CBI disposal at Camp Minden rattles community

Share on facebook
Share on twitter
Share on linkedin

Doyline community leaders reacted positively to Sunday morning’s burn of 114,000 pounds of CBI, conducted by Explosive Ordnance Disposal personnel from the Army’s 797th Ordnance Company (EOD) and 79th Ordnance Battalion (EOD) from Fort Hood, Texas.

Doyline Mayor Gary Carter said all of his expectations have been met and exceeded.

“Because of the citizens advisory group, the EPA, DEA and all parties involved coming to the table to share information and be transparent, plans were able to be made and have been executed well,” he said. “Government entities have been cordial and have listened well to our concerns and that has made all the difference in creating a plan of action.”

While percussion sounds of the controlled explosion were heard in Sibley, Dixie Inn and Minden, Carter and others were unaware of the frightening sound.

“I’m not sure if it was the direction or design of the bunker or what other factors contributed, but I had no clue it had happened, other than I knew it was scheduled to happen.”

Webster Parish School Board member Penny Long, for the Doyline district, said she did not hear the loud sounds of detonation.

“When I arrived at church, I learned our parsonage’s window was broken,” she said. “Living here, you take the good with the bad. It is a trade-off to live in our close knit, rural town and know that Camp Minden is next door.”

Long said knowing of the controlled burns helps ease her mind as a citizen and help make decisions for Doyline school.

“When [Superintendent] Rawls and I discussed it, we decided to close the school Friday because a controlled burn would be taking place,” she said. “While it is a missed day of school, it’s easier on the students, faculty and families involved to err on the side of caution. It’s important to make decisions with our students and their families in mind.”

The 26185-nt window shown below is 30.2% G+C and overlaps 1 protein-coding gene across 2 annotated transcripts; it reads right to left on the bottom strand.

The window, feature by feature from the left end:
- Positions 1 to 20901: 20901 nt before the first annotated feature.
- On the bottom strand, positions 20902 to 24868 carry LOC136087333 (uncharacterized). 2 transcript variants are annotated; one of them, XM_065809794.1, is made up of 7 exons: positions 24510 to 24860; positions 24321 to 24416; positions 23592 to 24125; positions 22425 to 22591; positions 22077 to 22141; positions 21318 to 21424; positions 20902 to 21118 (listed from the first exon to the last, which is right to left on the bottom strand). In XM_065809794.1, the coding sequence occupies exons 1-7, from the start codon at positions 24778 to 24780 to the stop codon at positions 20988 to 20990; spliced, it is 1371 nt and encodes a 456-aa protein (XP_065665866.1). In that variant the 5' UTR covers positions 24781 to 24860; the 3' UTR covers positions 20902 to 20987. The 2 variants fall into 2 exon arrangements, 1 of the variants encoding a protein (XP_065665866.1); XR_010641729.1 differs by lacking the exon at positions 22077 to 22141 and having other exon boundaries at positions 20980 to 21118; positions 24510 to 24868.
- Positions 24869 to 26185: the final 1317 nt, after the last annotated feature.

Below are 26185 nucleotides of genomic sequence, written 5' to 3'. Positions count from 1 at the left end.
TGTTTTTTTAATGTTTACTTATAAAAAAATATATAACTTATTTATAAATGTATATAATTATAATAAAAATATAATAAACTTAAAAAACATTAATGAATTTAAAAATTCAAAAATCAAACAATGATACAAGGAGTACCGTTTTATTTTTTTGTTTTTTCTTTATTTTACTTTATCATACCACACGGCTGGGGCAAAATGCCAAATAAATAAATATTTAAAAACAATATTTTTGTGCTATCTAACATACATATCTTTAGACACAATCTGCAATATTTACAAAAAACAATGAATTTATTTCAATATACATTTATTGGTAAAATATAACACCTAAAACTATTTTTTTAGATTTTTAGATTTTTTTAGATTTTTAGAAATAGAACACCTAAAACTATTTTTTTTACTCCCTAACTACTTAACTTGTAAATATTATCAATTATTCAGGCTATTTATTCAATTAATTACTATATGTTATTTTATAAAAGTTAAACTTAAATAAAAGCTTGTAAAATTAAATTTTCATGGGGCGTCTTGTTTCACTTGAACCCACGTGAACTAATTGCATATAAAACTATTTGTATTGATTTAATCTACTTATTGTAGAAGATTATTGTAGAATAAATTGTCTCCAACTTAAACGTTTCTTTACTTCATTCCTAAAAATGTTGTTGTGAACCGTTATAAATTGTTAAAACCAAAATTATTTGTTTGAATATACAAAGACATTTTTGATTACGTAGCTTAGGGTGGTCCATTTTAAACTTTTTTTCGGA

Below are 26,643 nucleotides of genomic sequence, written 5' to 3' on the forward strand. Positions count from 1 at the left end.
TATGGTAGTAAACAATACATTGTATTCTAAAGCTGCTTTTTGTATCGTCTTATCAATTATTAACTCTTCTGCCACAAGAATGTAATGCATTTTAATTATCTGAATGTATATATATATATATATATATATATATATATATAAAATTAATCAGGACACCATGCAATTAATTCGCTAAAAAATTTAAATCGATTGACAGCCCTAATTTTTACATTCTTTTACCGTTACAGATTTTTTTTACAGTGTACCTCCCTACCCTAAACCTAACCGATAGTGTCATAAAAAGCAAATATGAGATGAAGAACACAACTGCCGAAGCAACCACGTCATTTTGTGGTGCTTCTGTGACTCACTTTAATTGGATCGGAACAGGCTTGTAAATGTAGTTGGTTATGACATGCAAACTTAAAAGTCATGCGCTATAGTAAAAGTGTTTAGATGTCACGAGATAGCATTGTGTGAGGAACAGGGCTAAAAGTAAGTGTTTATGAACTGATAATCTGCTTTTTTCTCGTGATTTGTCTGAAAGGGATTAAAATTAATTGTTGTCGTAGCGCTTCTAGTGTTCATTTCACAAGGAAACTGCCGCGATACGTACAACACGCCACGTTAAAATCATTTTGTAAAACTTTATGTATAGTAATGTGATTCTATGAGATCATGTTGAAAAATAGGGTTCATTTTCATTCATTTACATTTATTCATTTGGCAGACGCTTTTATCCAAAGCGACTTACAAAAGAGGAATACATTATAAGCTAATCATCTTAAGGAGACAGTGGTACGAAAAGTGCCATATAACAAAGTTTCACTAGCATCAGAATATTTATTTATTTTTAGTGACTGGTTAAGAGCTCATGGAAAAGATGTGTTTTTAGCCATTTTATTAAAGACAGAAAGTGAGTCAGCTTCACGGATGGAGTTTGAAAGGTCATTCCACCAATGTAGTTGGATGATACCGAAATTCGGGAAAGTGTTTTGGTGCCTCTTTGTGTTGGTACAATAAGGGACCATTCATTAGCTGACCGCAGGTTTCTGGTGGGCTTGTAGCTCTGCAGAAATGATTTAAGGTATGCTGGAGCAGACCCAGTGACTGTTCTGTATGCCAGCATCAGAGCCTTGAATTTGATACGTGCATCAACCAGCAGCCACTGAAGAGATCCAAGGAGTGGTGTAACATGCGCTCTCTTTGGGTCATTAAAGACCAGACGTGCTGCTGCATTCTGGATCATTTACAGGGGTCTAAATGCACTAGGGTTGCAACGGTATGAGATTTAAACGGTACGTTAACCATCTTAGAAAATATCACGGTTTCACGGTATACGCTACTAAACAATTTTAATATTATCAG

The third burn of the remaining Clean Burning Ignitor has been tentatively set for late Monday night, the Louisiana National Guard said in a release.

The magazine, which contains 85,000 pounds of CBI and 40,000 pounds of M6 propellant, may be detonated between 11:30 p.m. Monday and 1:30 a.m. Tuesday.

Army officials will determine if the burn can take place Monday morning after Explosive Ordnance Disposal personnel and firefighters survey the area of Sunday’s burn to ensure all brush fires are extinguished.

Sunday around 8:30 a.m., the second burn took place.

The Louisiana National Guard’s LUH-72 Lakota and the RQ-11B Raven unmanned aerial vehicle provided a live-link video feed of the ignition. As a safety precaution, EOD must wait 24 hours before going into the area to make an assessment of the destruction and look for any remaining CBI.

Video from the air assets showed several small brush fires broke out as expected, but are contained inside the fire break. Firefighters from Bossier Parish Fire District #1 will not be allowed into the area until Monday morning.

Share:

Share on facebook
Facebook
Share on twitter
Twitter
Share on linkedin
LinkedIn
On Key

Related News